I know that most professional installers are very conscientious when it comes to proper pier placement. But with all the variations in the installation instructions, some piers are often missed. Even while the manufacturers are required to identify “point load support areas” many areas are still overlooked.
Let’s take a quick look at some of manufacturers installation instructions to see where they do or do not require “point load” support piers.
I started with the new Clayton Installation Manual to see exactly where they require point load support. They want supports at each side of exterior doors in the side wall. No support is needed if the door is on the end wall supported by a “steel header”. So, do we need supports if the door is at the tail end of the home if it doesn’t have a header? They go further and say no support in needed for doors in the side wall if the chassis I-beam spacing is 112”.
Support is also required at locations where through-the-rim joist heat duct penetrate the floor rim-joist. I have seen this requirement in a few installation manuals, but not much further direction. I don’t know exactly where to position this pier, and I have never seen these areas identified as point load support areas on the underside of any home.
A support is needed at each side of a factory installed fireplace when located along the side wall or marriage wall, (again with the exception of fireplaces supported by the front chassis crossmember).
The Clayton Installation Manual does allow adjustable outriggers to replace piers at the fireplace locations and door locations (less than 48”) along the marriage wall or side wall. The Clayton Manual doesn’t mention the use of an adjustable outrigger at the “through-the-rim” heat duct location. (check out page 21 on the Clayton Installation Manual).
So, just for fun, I decided to compare a few other installation manuals, starting with Champion.
When it comes to doors, Champion is pretty clear (page 16). They require a support at each point load including: both sides of doors in the side wall. If the door is less than 48”, adjustable outriggers may be used in place of door piers. “Blocking” is not required for doors in non-load bearing end-walls.
Here is an interesting one: Champion requires support “Under heavy (400 lbs or greater) items, such as heavy furniture, waterbeds, fireplaces and large fish tanks”. I better have a few extra blocks ready for the next visit from my mother-in-law!
What about Commodore/Colony you say? Ok, turn to page 15 in their installation manual. They want support at both sides of exterior doors at the side wall, but not at doors in the end walls. Porch posts always require support. They also want a support at through-the-rim heat crossover ducts, and under heavy items like waterbeds, fireplaces, and mothers-in-laws.
Here is the curve ball: “…where marriage line openings are greater than 10 feet, intermediate supports must be placed at maximum 10 feet on center”. Some other manufacturers have this same requirement. Others only want these intermediate supports if the home has perimeter supports (evenly spaced under the side walls).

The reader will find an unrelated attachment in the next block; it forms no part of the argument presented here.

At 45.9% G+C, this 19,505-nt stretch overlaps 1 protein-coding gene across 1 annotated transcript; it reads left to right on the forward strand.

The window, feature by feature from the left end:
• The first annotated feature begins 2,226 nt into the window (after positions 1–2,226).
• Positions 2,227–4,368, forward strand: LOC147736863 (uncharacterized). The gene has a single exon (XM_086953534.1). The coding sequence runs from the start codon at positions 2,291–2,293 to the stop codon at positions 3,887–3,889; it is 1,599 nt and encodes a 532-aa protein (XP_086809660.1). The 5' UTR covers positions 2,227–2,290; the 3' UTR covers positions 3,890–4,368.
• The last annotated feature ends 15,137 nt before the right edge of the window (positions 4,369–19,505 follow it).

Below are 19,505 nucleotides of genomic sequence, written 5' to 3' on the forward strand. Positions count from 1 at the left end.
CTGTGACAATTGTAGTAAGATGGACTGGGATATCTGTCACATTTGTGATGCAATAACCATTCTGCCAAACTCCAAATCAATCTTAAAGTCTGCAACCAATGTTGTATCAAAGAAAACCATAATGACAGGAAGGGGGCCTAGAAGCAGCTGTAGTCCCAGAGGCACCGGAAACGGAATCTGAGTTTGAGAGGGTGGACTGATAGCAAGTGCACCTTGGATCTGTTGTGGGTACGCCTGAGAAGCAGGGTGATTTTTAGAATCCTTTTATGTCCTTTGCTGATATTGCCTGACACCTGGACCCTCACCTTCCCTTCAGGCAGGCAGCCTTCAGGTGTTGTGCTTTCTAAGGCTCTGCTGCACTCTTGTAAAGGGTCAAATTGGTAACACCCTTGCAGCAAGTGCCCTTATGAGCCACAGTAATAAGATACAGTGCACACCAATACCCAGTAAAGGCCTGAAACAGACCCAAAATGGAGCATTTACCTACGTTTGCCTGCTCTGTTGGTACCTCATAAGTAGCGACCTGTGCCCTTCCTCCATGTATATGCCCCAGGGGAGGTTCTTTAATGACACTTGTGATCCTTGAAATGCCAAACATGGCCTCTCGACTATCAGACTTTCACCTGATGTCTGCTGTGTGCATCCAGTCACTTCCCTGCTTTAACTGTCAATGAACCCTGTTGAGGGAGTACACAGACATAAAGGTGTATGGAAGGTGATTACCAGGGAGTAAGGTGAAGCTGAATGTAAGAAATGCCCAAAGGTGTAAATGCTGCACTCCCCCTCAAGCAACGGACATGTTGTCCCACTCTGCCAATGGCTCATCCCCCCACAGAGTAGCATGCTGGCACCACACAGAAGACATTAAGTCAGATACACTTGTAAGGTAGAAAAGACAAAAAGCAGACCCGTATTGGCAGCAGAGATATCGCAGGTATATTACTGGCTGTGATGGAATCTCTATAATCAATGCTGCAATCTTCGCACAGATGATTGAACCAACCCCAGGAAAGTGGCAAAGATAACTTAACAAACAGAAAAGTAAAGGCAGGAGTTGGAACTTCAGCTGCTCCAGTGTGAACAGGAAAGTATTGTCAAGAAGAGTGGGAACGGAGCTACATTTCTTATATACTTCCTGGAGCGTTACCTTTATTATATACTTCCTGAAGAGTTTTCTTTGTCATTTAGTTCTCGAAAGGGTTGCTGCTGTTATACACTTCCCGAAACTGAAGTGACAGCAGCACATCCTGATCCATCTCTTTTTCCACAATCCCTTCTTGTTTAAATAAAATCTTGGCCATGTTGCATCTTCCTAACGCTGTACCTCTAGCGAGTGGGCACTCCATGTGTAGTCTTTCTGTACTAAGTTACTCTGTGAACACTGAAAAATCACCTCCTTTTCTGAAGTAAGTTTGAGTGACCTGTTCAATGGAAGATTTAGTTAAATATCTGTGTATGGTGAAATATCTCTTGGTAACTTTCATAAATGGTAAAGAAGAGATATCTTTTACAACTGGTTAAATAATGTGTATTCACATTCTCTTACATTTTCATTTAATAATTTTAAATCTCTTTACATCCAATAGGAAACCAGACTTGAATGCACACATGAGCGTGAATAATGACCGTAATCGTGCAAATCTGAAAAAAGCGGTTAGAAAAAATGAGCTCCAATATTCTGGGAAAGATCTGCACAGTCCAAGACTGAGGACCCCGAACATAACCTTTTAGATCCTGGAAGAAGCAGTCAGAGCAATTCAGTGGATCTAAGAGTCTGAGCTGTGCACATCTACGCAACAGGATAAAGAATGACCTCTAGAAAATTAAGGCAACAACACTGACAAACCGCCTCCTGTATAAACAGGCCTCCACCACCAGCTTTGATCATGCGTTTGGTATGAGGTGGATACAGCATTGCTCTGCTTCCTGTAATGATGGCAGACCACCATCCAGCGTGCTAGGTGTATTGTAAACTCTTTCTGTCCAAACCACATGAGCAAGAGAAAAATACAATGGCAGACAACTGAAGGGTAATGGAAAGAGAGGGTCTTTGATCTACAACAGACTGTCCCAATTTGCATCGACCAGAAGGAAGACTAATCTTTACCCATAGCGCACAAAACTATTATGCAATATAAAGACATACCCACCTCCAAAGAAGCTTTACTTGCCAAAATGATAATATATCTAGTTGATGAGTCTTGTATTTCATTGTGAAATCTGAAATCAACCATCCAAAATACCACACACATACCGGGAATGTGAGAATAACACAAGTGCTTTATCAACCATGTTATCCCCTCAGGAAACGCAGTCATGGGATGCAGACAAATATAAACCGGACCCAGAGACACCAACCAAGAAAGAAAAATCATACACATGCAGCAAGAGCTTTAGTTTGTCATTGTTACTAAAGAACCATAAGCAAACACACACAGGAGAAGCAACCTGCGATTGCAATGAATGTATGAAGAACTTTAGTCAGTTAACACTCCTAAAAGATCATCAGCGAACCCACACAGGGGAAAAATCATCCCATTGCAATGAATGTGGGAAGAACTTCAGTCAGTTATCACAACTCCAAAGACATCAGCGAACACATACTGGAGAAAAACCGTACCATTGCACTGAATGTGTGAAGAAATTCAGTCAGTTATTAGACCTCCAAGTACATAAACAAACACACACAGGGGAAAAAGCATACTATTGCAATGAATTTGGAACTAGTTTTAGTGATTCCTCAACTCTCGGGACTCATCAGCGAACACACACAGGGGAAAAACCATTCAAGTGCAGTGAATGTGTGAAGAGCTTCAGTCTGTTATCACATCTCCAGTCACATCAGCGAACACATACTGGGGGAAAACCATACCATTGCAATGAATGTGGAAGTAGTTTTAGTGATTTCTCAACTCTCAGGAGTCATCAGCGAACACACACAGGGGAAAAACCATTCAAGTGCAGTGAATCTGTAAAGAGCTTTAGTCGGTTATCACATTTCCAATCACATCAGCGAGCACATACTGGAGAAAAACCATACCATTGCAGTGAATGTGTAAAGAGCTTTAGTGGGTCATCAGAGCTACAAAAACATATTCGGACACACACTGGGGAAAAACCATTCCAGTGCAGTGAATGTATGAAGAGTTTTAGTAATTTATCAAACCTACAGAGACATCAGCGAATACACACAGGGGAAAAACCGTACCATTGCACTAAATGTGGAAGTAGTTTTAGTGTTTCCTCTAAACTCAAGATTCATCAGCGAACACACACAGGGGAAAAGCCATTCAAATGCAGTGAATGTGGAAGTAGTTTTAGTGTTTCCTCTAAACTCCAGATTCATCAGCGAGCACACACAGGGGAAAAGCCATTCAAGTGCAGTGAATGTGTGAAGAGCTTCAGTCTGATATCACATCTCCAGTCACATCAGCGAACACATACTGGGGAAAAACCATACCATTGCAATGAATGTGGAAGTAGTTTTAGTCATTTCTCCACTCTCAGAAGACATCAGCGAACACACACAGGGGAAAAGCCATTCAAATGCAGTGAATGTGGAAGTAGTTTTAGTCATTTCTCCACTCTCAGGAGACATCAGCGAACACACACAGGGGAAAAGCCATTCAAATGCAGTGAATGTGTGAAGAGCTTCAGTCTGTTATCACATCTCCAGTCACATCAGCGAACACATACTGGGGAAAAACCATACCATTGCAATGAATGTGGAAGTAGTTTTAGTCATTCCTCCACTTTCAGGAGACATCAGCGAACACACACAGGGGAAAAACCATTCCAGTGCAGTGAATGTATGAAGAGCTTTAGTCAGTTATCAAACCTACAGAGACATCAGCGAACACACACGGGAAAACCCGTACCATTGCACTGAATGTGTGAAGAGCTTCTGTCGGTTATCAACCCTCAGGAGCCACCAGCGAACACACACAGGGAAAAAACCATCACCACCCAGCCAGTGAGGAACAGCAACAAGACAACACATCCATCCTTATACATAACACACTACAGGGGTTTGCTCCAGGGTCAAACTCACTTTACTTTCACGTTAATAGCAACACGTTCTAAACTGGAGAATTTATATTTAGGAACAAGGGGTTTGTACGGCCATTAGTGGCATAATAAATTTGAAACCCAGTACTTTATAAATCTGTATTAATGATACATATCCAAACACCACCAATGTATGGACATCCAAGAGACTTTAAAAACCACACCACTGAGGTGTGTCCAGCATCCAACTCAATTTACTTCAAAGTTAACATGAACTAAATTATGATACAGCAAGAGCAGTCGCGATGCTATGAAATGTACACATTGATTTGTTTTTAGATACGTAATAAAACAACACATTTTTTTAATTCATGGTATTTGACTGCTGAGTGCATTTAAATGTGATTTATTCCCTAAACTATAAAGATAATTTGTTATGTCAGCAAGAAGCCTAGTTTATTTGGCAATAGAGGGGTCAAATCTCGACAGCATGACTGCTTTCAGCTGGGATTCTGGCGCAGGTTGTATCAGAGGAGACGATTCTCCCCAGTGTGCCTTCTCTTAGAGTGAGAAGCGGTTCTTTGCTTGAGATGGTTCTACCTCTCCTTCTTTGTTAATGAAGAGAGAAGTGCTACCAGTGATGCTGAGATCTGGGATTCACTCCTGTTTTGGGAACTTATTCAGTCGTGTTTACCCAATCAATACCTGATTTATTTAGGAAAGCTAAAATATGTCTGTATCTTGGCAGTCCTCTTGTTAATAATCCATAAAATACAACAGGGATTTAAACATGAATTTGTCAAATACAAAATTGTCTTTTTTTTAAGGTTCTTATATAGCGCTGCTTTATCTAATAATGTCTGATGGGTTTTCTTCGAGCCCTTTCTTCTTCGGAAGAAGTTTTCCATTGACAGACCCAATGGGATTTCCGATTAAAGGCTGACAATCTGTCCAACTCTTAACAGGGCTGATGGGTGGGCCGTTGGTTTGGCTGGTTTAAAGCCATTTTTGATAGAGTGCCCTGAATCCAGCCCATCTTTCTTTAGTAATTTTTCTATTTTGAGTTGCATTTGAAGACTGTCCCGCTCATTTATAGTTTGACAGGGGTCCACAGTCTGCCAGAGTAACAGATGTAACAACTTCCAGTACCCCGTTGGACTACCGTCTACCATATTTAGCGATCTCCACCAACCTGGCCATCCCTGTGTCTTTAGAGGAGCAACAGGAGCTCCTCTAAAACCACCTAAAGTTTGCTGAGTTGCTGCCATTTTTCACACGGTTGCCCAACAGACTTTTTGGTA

I think it’s only fair to say, that Commodore/Colony was the first manufacturer I was aware of to introduce “Pier Savers” for support of patio and other exterior doors! I am a big fan of pier savers. Look up their “Alternate T Brace” addendum A-7.
Skyline requires a support at exterior doors on side walls (not end walls), typical 4’ marriage line and side wall openings, through-the-rim crossover ducts, porch posts, heavy furniture, fireplaces, etc. BUT..Skyline utilizes the adjustable outriggers more liberally than most. Basically you can use an adjustable outrigger to replace a support with a load up to 1,700 lbs. Go to their charts on page 20 of their installation manual for span loads. Some Skyline plants provide the adjustable outriggers with the homes. Make sure you get a copy of the “Addendum to Installation Instructions for Installation of Adjustable Outriggers”
Finally, I checked out Fleetwood, pretty similar to the others, except they want support at “labeled G-2 strap locations” (see page 20 in their installation manual)
At this point you might be thinking, “just follow the pier print”. Well, I checked out a handful of “pier prints”, and most of the locations mentioned above are NOT identified on the pier prints. None showed the piers at the through-the-rim crossovers, or at any fireplaces. Also, the “intermediate” supports at the marriage line is missed by most. One pier print I noticed shows piers that defied any reasoning!
OK, here are the take-aways:
There is no “One Size Fits All”. Make sure you take 30 seconds, and open the installation manual and look under the heading “Install Footings” where you “Determine Locations”. Make sure you know each particular manufacturer’s variations.
Don’t trust the pier prints! Never, Ever! Follow only DAPIA stamped (approved) designs and instructions.
Investigate pier savers and adjustable outriggers! Some manufacturers already approve their use. If yours doesn’t, start asking for approval! The squeaky wheel always gets the grease.
And lastly, don’t invite my mother-in-law to your house!